Every couple of months its the same. Just as you’re getting in the swing of things with the Premier League season suddenly everything comes to a juddering halt as the internationals are played out. The nation stifles a colective yawn as England take on a team of sheep herders in a qualifying cakewalk or there’s some meaningless friendly with Denmark. Kevin Henning espouses a radical overhaul that could make international football interesting and relevant once again. Its time to drop the formalities and pair the great against the great.
I’ve long tried to envisage a radical shake up to international football that would both eliminate the much derided friendly internationals and give importance to the ridiculous FIFA rankings.
Before I ramble on about the international calendar I’d love to see, I believe a simple request from UEFA and FIFA could put an end to the club versus country rows that are all too common in the modern game. If the governing bodies asked players of all nationalities to request clauses in their contracts allowing them to be called up whenever an international date was scheduled, we would see who really is proud to play for their nation and who would rather cry off with an injury that mysteriously clears up by the Saturday lunchtime SKY special (I’m looking at you Stevie).
Now about my master plan: I like to look back over records of matches involving both my club Manchester City and my national team England. One tour that always catches my eye is the triple header played in 1984, famous for a young John Barnes showing the Brazilians how it’s done in their own backyard. During that trip to South America, England also faced Uruguay and Chile in Montevideo and Santiago respectively. And it’s this very prospect that first got me thinking of how the International game needs to be re-thought. Apart from the next World Cup (held in Brazil), I may NEVER see England play a match in South America again. It is seriously unlikely for example, that we will ever watch our national team take on Argentina in one of the most historic temples of the world game, El Monumental. As much as a money spinning friendly at Wembley may suit the bigwigs of the F.A. when they are working out how to pay off the mortgage on the ludicrously expensive national stadium, a mouth watering tie in Buenos Aires would have every English fan glued to their sets.
I love International football but truly believe that a re-think is needed to breathe new life into it.
So how would we go about this? Well qualifying groups would be a thing of the past. The international calendar would be made up of mini leagues of maybe nine teams decided on by the rankings at the end of the previous year. To get a gist of my idea, let’s start at the top. Currently, the top nine are as follows : Holland, Spain, Germany, England, Uruguay, Brazil, Italy, Portugal and Argentina. At the start of the year, Holland would be told to choose which four teams they wanted to play at home and which four they would visit. Spain would be told where they were to take on Holland and asked to pick the venues of their remaining 7 fixtures and so on. The 9 would play eight fixtures each in a mini-league during the course of a calendar year, always 4 at home and 4 away. In each group of 9, three would be promoted and three relegated to ensure a freshness to the fixtures each year.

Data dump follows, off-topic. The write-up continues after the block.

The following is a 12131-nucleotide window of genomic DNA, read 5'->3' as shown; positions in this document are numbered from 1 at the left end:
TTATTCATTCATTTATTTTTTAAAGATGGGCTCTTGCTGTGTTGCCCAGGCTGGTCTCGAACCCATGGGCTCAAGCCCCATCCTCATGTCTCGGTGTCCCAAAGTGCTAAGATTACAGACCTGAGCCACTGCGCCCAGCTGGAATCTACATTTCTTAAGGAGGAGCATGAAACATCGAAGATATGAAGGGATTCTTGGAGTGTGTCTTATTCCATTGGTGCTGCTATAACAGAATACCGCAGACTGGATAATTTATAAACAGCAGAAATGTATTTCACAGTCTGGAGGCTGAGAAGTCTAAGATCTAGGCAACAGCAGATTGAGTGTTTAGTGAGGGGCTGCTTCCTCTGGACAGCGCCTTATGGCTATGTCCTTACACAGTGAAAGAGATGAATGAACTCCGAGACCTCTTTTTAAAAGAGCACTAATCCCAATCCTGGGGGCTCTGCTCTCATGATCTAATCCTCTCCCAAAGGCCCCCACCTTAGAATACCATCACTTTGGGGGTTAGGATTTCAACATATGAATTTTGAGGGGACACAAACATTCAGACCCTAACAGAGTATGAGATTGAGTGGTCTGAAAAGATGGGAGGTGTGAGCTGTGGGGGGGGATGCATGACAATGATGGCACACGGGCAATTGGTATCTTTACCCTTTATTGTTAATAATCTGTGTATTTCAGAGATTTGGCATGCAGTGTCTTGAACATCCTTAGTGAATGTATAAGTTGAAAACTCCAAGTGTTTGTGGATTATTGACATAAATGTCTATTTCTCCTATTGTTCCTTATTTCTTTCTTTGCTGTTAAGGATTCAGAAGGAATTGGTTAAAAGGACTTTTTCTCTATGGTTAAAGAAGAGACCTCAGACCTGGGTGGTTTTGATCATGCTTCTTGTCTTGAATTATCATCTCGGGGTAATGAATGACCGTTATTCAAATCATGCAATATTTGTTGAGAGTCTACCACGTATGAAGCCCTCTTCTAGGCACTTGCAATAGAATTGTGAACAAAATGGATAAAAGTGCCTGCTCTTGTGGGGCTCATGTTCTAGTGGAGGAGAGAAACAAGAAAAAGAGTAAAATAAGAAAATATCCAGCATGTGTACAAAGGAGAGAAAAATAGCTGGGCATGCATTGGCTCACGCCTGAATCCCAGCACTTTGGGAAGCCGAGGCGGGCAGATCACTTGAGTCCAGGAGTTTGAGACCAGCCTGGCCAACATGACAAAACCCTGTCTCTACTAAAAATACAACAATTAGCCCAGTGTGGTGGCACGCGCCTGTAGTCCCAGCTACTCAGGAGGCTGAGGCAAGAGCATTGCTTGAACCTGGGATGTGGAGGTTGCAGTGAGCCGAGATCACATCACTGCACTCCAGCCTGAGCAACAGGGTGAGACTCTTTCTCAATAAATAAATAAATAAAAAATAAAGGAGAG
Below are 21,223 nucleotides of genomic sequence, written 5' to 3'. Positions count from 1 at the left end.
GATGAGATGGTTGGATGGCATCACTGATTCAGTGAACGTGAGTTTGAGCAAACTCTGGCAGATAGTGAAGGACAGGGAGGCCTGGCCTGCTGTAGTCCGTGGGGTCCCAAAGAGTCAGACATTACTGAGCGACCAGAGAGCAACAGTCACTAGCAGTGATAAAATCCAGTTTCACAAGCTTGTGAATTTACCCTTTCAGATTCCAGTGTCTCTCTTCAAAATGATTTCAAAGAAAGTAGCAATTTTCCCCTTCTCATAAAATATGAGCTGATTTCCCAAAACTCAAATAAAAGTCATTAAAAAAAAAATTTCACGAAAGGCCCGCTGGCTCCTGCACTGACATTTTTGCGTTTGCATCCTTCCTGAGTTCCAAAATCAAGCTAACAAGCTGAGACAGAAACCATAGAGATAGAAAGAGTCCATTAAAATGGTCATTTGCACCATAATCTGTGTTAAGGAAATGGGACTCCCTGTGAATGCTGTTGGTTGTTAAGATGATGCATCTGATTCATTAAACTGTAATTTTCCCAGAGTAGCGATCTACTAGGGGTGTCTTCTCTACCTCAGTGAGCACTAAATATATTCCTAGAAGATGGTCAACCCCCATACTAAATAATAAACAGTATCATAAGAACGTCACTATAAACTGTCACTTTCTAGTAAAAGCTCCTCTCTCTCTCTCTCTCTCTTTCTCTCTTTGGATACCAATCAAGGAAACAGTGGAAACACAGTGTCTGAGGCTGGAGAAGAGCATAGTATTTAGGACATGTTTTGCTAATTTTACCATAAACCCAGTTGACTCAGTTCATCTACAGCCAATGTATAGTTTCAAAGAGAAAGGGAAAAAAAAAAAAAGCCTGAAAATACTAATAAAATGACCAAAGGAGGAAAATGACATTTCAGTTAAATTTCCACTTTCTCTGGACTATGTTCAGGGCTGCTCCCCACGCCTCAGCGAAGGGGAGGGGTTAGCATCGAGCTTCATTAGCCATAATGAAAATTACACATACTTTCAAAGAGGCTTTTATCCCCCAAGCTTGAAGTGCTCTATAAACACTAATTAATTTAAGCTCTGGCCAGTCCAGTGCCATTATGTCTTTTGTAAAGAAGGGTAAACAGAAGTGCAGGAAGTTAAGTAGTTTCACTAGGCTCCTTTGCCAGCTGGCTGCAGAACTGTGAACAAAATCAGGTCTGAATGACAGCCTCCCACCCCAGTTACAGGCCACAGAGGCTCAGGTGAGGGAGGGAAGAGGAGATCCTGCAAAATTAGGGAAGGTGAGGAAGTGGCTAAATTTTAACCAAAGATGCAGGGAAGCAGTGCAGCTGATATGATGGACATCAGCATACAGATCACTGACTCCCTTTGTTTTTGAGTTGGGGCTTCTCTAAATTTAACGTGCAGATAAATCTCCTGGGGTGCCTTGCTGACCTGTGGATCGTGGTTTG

When the World Cup rolls around, the top 21 ranked teams (the first two groups plus the promoted sides from group 3) would automatically qualify for the tournament along with the hosts. Then the next 10 teams would enter a play-off draw along with 10 teams selected by each confederation nominating 2 teams apiece in a wildcard system. Still following? This would ensure that all the top ranked teams were present at the finals whilst giving a chance to all continents. Africa, for example could nominate their highest two teams not already within those selected. At present that would be Egypt and Ghana. Each nation would not only be trying to get within the top two or three leagues but would also be targeting the teams from their own continent to try to play the wildcard system. Each federation could discard the rest when it comes to decided their own championships and use the system for qualification. UEFA would simply look at only European sides on the ranking when deciding who would go to the Euros.
I know it would be complicated at first and take a few years of getting used to but what would you rather see for two consecutive England fixtures, a qualifier away at Macedonia followed by a Wembley friendly against Denmark or a competitive league match at home to Brazil followed by a relegation battle away at Argentina?
I reckon that records for International caps would be smashed as players who often cry off for friendlies (Giggsy?) would realise that their only chance of getting to a tournament would be to turn up for every single (Wales) match. I love International football but truly believe that a re-think is needed to breathe new life into it. Come on Sepp, you know it sounds good….